Welcome to Going Bionic #189. There’s exactly three weeks left in 2013, which means now is the time to get answers to the questions that will shape your career in 2014. Simply put, it’s time to do some “winter cleaning.” I mean now is the time for you to cut bait on dead projects and stagnant relationships, so you don’t carry your “cinematic baggage” into the New Year. Thus, here are three simple tactics to help you charge into 2014 like a lean, mean, creative machine.
Get Your Deal in Writing, or Walk Away.
Side Note: I have mentioned this many times before, but I continue to see it happen every day, so I’m urging it again.
One of the most frustrating things I deal with on a weekly, monthly and yearly basis, is watching my friends get screwed on film deals because they didn’t have a signed contract at the time the deal sold and/or became funded. It’s amazing to me how scared most filmmakers are to get their deal in writing. Whether they think it’s going to cause a disruption of harmony in their partnership, or create an environment where they could be kicked off the film, filmmakers are always making excuses as to why they can’t get a signed contract in place.
Many filmmakers mistake their good working relationship as being job security, but in no way is that notion true. In fact, it’s about as far from the truth as possible. That’s because not only do you have to worry about your working situation on your project in question, but you also have to worry about the legal team behind the entity that is buying your project. Simply put, all they care about is who owns the property. In other words, if you must have a signed deal in place before the project sells, or you will be left out of the deal.
The solution in the above situation is far easier than you think. Just demand a signed deal, and if you don’t get it, walk away. Yes, walk; and don’t worry about the time you spent working on the project. If the people you are working with are unwilling to give you a signed deal, they never had the intent to keep you on the project anyway. Besides, it’s always better to attach yourself to projects where you’re adequately respected.
How To Navigate Working With Friends
Working with friends is far more complex than working with strangers, because friends won’t value your worth like strangers will. Oddly enough, your friends are more than likely getting your genius for free, and strangers are more than likely to have to pay you for your services. Thus, if you are working on a project with a friend (which I have done both successfully and unsuccessfully in the past), it is vital for the both of you to set your friendship aside and figure out all of the contractual bullshit sooner as opposed to later. The longer you wait, the more uncomfortable things will get. The key is for you is to be completely up front about what you expect to get out of the deal. This includes your credit, the placement of your credit before or after your friend, your expected involvement, duties, and time frame of commitment, and most importantly, your compensation. Do not; under any circumstances assume everything will be equal, because it never is. Thus, you should meet with your friend and discuss what’s most important to you both. Then, you should be willing to give up a few “demands” in order to come to close a fair deal. Of course, if you and your friend can’t see eye-to-eye on working together, then try to amicably dissolve the working relationship and keep the friendship.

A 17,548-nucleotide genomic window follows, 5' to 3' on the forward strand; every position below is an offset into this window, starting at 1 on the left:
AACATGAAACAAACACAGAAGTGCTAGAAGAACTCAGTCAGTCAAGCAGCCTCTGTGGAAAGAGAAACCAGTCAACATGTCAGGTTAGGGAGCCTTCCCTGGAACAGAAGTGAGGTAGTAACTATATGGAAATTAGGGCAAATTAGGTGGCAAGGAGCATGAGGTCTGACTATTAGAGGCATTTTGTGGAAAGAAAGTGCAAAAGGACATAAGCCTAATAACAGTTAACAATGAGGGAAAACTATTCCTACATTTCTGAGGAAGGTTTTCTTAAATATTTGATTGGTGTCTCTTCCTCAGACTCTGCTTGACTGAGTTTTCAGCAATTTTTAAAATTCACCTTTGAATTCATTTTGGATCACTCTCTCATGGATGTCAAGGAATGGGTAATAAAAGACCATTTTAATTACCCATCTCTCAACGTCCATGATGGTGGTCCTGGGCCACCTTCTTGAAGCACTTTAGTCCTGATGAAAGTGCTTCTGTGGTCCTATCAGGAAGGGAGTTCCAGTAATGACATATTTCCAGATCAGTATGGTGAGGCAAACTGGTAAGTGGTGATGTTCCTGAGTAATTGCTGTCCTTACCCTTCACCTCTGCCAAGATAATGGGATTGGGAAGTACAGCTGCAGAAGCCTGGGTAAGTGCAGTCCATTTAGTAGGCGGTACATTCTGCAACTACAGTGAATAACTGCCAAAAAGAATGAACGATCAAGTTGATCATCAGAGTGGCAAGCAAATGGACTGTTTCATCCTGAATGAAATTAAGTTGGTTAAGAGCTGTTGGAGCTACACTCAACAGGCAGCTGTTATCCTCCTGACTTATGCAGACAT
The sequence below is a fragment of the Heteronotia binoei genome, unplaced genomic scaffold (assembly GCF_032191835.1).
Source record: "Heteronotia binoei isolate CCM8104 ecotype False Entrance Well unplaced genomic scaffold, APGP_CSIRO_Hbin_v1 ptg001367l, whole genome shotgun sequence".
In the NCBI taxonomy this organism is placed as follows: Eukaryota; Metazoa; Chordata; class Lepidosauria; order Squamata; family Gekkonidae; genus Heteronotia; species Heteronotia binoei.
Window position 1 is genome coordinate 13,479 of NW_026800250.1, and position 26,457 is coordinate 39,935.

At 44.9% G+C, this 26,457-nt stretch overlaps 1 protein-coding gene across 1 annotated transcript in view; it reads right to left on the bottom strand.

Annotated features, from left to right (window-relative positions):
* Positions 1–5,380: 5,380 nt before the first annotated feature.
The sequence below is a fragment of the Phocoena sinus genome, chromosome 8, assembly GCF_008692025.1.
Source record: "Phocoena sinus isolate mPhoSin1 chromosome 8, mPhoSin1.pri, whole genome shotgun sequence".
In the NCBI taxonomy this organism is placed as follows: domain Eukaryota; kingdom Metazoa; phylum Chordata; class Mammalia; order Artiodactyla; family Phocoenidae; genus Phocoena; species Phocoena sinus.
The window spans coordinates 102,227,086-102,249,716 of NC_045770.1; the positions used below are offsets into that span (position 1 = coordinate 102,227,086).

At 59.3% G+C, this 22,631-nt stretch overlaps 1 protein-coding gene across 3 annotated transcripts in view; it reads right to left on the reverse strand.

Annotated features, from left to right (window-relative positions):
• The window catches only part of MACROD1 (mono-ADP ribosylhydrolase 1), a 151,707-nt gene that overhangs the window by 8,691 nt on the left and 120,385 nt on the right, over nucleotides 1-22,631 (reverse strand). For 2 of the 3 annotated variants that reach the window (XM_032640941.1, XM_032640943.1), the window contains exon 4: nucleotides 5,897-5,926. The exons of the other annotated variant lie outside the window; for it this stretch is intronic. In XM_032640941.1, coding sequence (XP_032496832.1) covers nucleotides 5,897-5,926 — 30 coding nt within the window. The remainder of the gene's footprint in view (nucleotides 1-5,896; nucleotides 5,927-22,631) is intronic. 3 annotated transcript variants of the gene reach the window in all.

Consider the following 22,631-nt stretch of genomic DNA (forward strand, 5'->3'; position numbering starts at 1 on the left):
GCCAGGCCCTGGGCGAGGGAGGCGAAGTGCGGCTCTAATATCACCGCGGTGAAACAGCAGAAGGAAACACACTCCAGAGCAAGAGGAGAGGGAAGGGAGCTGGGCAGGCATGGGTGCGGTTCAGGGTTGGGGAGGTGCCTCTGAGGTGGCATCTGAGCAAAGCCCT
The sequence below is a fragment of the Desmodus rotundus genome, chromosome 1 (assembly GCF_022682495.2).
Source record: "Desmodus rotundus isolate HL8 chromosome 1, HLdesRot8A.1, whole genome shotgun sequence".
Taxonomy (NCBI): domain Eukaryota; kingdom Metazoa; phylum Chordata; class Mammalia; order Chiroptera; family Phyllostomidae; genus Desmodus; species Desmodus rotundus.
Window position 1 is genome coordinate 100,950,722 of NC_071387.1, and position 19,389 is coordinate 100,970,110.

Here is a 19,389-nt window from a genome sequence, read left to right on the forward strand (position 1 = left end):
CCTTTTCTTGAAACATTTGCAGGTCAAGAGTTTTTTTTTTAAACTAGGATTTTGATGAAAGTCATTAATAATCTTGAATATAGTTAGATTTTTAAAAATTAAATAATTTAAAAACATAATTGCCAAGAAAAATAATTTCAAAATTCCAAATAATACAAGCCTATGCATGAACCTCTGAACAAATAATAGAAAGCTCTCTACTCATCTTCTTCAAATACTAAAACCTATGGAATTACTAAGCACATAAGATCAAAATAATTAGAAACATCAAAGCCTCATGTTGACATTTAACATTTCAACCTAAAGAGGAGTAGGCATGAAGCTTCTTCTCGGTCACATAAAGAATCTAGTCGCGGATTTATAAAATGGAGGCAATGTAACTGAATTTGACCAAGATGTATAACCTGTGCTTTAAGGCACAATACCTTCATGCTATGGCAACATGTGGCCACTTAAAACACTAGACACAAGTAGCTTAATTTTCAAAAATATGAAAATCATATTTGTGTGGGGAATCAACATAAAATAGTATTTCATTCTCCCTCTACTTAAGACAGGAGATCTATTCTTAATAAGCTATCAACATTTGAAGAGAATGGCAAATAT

Rewrite or Develop Your Best Project
Relax. Not much new is going to happen for your career this year (unless you have a project that’s already been submitted), so you may as well take the last three weeks of the year to spend your time creating, reformulating and rewriting. While it’s always best to have multiple projects to offer potential financial suitors, you have to have at least one project that has “intriguing elements” that will get you submissions and hopefully meetings. These include having a well written, high concept screenplay, a notable attachment or a healthy chunk of financing. With the New Year looming, you have to decide which project(s) are developed enough to be on the top of the list of your development slate. Should you be wondering which ones to pick, go with the ones that have had the least resistance from the powers-that-be, i.e. the places you are submitting to.
Should you engage in these three tactics above during the last three weeks of 2013, you will certainly shed a lot of stress and dead weight. More importantly, you will clear any pesky career roadblocks that may hinder your forward progress in 2014.
Alright, filmmakers, that’s what I have for you today. As always, I thank you for lending me your eyes, and I look forward to borrowing them again next Tuesday! Until then, have a great week! I can be followed on Twitter @Lonelyseal.